Her point, I guess, is to warn me that Obama is will be less sympathetic to Israel than his predecessor. President George W. Bush's policies were indeed very favorable to the Jewish state. I believe that this was largely because of benign neglect of the Israeli-Palestinian conflict, however, rather than of any profound pro-Israel sentiment on Bush's part.

President Obama has demonstrated that he will take an aggressive stance to settle the Middle East conflict. Presumably, this would mean pressure on Israel to make concessions that could affect its security.

I had recognized that this might occur if Obama became President. Nevertheless, I voted enthusiastically for him, and I strongly admire what he has accomplished so far. Like many ardent Jewish-American partisans of the Israeli cause, I am not a single-issue voter.

While I am seriously concerned about Israeli security, I am also interested in other important issues--national security, health, education, and other matters dealing with foreign affairs.

So my respondent's warning that the Jews might not be "safe" because Obama is "coming after the Christians, veterans, pro-lifers, etc." makes no sense.

I resent the use of the term "pro-life" by those who want to ban abortion, and I support efforts to preserve a woman's right to have one. I thus do not worry that Obama is "coming after...the pro-lifers."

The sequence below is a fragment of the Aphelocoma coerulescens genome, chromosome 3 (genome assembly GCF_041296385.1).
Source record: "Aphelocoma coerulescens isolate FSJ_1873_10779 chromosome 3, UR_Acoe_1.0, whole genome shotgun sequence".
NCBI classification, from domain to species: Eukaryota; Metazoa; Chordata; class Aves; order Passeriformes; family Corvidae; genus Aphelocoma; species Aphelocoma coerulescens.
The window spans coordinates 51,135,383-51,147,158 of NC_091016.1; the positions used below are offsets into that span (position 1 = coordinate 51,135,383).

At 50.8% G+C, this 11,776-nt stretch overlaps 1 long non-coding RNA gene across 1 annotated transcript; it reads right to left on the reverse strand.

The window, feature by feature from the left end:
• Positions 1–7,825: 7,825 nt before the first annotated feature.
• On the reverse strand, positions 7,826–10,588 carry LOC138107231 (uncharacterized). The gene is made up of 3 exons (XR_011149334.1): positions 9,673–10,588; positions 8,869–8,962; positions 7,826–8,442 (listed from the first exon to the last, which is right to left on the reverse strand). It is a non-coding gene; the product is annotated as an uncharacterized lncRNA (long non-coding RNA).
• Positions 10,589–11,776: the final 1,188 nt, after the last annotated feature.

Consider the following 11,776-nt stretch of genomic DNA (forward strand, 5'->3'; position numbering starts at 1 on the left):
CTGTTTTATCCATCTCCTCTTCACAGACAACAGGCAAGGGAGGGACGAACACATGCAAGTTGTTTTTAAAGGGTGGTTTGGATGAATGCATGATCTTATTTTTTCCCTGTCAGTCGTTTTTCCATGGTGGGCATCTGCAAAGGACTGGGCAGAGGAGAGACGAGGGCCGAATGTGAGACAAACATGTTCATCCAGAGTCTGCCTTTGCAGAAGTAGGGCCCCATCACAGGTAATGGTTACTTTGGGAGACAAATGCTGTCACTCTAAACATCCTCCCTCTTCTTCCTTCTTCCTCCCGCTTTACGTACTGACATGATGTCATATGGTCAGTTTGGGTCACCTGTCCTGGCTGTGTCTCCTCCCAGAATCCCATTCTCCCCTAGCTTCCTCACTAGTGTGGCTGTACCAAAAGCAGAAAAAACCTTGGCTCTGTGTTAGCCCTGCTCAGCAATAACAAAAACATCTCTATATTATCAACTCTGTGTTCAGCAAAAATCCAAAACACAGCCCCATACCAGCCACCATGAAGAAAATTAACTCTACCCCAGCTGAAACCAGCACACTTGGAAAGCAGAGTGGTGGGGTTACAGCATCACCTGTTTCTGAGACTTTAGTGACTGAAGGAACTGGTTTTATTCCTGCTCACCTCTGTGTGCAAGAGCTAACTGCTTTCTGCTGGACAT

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Wednesday, May 06, 2009

Lamenting the decline of the print media

In the previous post on this blog (April 28), I published a poem by my wife Sybil, lamenting her entrance into the ranks of the octogenarians. Now I have a lament of my own to write. But mine involves a matter far removed from the personal issue of aging.

My lament is about the declining importance of the print media as a factor in modern society. As a journalist who was employed by news magazines and daily newspapers for more than 35 years until retiring 20 years ago, I find the trend particularly painful.